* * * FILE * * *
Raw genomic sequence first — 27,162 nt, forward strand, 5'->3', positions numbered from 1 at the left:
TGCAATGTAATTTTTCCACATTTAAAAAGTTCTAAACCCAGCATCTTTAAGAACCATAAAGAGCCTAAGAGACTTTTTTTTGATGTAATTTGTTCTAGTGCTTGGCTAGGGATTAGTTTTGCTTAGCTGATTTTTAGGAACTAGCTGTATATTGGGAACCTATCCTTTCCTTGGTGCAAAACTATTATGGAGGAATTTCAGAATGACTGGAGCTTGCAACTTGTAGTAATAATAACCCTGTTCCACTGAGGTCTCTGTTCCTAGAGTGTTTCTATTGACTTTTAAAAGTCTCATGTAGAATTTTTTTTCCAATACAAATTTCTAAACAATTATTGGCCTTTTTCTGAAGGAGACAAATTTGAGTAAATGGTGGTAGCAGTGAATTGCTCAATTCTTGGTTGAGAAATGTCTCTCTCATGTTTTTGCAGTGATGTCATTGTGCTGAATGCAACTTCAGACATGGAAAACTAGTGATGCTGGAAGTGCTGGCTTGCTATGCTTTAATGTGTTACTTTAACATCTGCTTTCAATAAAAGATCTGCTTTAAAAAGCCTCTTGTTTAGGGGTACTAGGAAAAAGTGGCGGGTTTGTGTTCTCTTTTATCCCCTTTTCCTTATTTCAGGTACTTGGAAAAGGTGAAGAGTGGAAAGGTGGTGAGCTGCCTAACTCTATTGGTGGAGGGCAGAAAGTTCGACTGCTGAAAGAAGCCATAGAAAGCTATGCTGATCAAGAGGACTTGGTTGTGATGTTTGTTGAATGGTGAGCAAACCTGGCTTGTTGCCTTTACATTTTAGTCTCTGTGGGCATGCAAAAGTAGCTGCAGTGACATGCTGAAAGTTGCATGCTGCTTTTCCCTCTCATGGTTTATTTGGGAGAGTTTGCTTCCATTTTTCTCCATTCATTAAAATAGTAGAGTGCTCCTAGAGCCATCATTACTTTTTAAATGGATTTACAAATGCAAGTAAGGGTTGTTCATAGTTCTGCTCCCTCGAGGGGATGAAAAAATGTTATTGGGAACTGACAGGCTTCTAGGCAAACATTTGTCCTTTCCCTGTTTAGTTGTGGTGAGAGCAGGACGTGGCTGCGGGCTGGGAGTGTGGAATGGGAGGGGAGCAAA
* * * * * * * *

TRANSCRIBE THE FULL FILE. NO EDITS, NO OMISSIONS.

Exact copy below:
Raw genomic sequence first — 27,162 nt, forward strand, 5'->3', positions numbered from 1 at the left:
TGCAATGTAATTTTTCCACATTTAAAAAGTTCTAAACCCAGCATCTTTAAGAACCATAAAGAGCCTAAGAGACTTTTTTTTGATGTAATTTGTTCTAGTGCTTGGCTAGGGATTAGTTTTGCTTAGCTGATTTTTAGGAACTAGCTGTATATTGGGAACCTATCCTTTCCTTGGTGCAAAACTATTATGGAGGAATTTCAGAATGACTGGAGCTTGCAACTTGTAGTAATAATAACCCTGTTCCACTGAGGTCTCTGTTCCTAGAGTGTTTCTATTGACTTTTAAAAGTCTCATGTAGAATTTTTTTTCCAATACAAATTTCTAAACAATTATTGGCCTTTTTCTGAAGGAGACAAATTTGAGTAAATGGTGGTAGCAGTGAATTGCTCAATTCTTGGTTGAGAAATGTCTCTCTCATGTTTTTGCAGTGATGTCATTGTGCTGAATGCAACTTCAGACATGGAAAACTAGTGATGCTGGAAGTGCTGGCTTGCTATGCTTTAATGTGTTACTTTAACATCTGCTTTCAATAAAAGATCTGCTTTAAAAAGCCTCTTGTTTAGGGGTACTAGGAAAAAGTGGCGGGTTTGTGTTCTCTTTTATCCCCTTTTCCTTATTTCAGGTACTTGGAAAAGGTGAAGAGTGGAAAGGTGGTGAGCTGCCTAACTCTATTGGTGGAGGGCAGAAAGTTCGACTGCTGAAAGAAGCCATAGAAAGCTATGCTGATCAAGAGGACTTGGTTGTGATGTTTGTTGAATGGTGAGCAAACCTGGCTTGTTGCCTTTACATTTTAGTCTCTGTGGGCATGCAAAAGTAGCTGCAGTGACATGCTGAAAGTTGCATGCTGCTTTTCCCTCTCATGGTTTATTTGGGAGAGTTTGCTTCCATTTTTCTCCATTCATTAAAATAGTAGAGTGCTCCTAGAGCCATCATTACTTTTTAAATGGATTTACAAATGCAAGTAAGGGTTGTTCATAGTTCTGCTCCCTCGAGGGGATGAAAAAATGTTATTGGGAACTGACAGGCTTCTAGGCAAACATTTGTCCTTTCCCTGTTTAGTTGTGGTGAGAGCAGGACGTGGCTGCGGGCTGGGAGTGTGGAATGGGAGGGGAGCAAA